Kimberley Keyes has earned a reputation as a widely respected attorney whose pedigree includes serving as a judicial clerk for the Massachusetts Appeals Court and Supreme Judicial Court and spending six years practicing family law and litigation at one of Boston’s most prestigious law firms. In 2011, Attorney Keyes opened her own law office on the South Shore of Massachusetts, where she has primarily focused her practice on the divorce and family law needs of the men and women of Plymouth and Norfolk counties.
Many clients who struggle to select an attorney find themselves torn between the sterling reputation and gravitas of big city law firms and the local knowledge and affordability of a solo practitioner in their county. Attorney Keyes provides South Shore clients with the best of both worlds: She spent nearly a decade burnishing her credentials as a law clerk at the state’s highest courts and later as an associate at the prestigious Boston law firm of Prince Lobel Tye LLP. She then spent six years building her local reputation with the judges, court staff and attorneys of Plymouth and Norfolk counties, making her a fixture within the tight-knit South Shore legal community.
At Lynch & Owens, Attorney Keyes continues to provide clients the poise, skillset and legal pedigree that one expects from Boston’s top law firms while delivering the local knowledge and connections of a South Shore practitioner.
Kimberley Keyes is a Massachusetts divorce lawyer, family law attorney and divorce mediator whose areas of concentration include divorce, child custody and support, alimony, asset division, domestic violence and complex financial litigation.
Attorney Keyes’ educational and professional credentials are remarkable. Before becoming a lawyer, Attorney Keyes was the valedictorian of her high school class and graduated from Boston University’s acclaimed College of Communication with a degree in journalism. After college, Attorney Keyes spent six years as an award-winning reporter and editor before attending Suffolk Law School, where she graduated magna cum laude after serving as an articles editor of the Suffolk University Law Review. As a lawyer, Attorney Keyes served separate stints as a judicial clerk for Hon. Charlotte A. Perretta of the Massachusetts Appeals Court and Hon. Francis X. Spina of the Massachusetts Supreme Judicial Court, before receiving a distinguished fellowship with the Reporters Committee for Freedom of the Press outside Washington, D.C.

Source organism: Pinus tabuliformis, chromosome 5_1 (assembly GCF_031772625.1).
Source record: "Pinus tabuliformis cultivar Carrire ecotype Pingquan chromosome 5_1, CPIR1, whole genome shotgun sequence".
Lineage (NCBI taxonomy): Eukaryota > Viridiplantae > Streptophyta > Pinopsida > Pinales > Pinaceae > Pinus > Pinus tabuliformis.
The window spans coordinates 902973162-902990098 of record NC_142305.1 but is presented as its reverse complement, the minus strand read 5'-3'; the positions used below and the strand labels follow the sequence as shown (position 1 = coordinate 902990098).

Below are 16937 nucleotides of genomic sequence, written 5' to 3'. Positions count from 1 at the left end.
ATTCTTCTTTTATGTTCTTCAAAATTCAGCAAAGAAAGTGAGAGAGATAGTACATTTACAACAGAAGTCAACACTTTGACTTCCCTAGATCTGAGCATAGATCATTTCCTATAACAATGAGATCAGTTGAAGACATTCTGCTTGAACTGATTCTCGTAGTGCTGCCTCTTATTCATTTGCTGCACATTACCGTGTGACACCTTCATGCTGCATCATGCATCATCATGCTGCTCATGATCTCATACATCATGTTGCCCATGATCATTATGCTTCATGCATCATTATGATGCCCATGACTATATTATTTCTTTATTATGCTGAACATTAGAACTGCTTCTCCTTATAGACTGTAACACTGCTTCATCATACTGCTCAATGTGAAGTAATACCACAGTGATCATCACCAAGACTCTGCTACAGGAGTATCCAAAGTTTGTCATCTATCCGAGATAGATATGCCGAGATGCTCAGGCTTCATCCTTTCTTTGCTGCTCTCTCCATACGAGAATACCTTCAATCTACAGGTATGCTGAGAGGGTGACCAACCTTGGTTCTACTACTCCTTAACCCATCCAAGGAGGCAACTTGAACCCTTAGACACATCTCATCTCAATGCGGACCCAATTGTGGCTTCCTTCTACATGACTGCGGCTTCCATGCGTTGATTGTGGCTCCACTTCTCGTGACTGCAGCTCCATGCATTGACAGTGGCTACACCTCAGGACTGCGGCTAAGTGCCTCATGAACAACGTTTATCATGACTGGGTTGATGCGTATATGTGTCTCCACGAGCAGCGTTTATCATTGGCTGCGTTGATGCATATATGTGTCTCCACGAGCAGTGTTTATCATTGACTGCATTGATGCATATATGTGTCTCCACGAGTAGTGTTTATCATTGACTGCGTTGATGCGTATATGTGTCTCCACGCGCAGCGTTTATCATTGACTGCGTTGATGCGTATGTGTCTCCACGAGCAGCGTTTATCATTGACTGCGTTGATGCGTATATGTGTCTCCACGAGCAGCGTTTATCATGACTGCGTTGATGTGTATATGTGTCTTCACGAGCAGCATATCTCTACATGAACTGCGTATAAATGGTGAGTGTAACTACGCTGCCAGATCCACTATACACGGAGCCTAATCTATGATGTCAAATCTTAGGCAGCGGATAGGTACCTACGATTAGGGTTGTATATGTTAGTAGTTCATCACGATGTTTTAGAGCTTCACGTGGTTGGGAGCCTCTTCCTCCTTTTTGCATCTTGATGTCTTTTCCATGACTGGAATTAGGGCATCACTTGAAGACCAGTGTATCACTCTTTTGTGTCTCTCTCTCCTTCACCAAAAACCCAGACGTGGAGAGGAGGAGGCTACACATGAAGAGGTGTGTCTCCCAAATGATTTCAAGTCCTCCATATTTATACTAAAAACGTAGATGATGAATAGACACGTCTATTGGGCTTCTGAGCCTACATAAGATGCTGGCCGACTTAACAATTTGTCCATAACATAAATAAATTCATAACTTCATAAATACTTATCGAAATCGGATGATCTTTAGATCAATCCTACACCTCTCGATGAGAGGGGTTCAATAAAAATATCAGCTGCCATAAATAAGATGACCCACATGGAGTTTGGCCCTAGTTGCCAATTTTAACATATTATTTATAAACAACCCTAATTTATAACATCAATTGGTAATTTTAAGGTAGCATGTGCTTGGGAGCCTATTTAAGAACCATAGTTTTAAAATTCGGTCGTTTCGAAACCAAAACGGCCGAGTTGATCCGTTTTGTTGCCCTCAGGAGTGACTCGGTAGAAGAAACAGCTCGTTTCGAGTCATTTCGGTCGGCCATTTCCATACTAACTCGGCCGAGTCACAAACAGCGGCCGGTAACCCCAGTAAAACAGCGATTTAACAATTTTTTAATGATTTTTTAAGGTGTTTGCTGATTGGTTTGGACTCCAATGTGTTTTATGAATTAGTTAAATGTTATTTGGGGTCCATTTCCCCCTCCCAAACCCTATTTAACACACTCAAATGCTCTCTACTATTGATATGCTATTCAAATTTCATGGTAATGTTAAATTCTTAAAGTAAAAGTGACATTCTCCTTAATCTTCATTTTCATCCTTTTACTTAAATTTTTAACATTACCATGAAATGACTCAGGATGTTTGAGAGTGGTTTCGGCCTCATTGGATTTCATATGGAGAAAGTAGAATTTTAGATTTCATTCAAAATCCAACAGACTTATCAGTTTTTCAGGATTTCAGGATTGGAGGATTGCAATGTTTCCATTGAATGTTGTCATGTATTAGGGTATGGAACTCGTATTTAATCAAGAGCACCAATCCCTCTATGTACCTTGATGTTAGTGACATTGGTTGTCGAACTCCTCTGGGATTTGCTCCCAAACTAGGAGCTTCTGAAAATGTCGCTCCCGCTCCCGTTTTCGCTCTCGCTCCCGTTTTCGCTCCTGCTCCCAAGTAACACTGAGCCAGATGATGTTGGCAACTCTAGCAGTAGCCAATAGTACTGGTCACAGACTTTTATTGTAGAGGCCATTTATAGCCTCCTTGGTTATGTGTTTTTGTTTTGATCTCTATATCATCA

A reputation for top-flight legal scholarship has followed Attorney Keyes since law school. Her case comment on Florida v. White for the Suffolk University Law Review won Best Staff Competition Piece, while her note, Freedom Without Responsibility: Do Massachusetts Media Defendants Need the Neutral Reportage Privilege?, has been cited by the Massachusetts Appeals Court in Reilly v. The Associated Press, 59 Mass. App. Ct. 764, fn. 4 (2003), a 2008 symposium article with the Ohio Northern University Law Review, and internationally in Michael Gillooly’s The Third Man: Reform of the Australasian Defamation Defences. Attorney Keyes has published articles in News Media & The Law and the Federal Lawyer magazine, and co-wrote, with Joseph D. Steinfield and Jeffrey Pyle, an annual update of access law for the Practising Law Institute’s Communications Law program in New York. In 2011, Attorney Keyes co-authored an article in the Massachusetts Lawyers Journal entitled How Divorce Lawyers (And Clients) Can Benefit From Working With Mediators with Donald G. Tye and John A. Fiske. Today, Attorney Keyes continues to contribute to legal scholarship in Massachusetts through her published works on the Lynch & Owens Blog and Massachusetts Divorce Mediation Blog. In addition to writing, Attorney Keyes has served as a court-appoint conciliator for family law cases and volunteered as a lawyer of the day in Plymouth and Norfolk counties, for which she received the First Justices’ Award for Pro Bono Publico Excellence. She has also appeared for numerous speaking engagements for attorneys and law students.
Raised in Quincy, Attorney Keyes has lived on the South Shore for most of her life.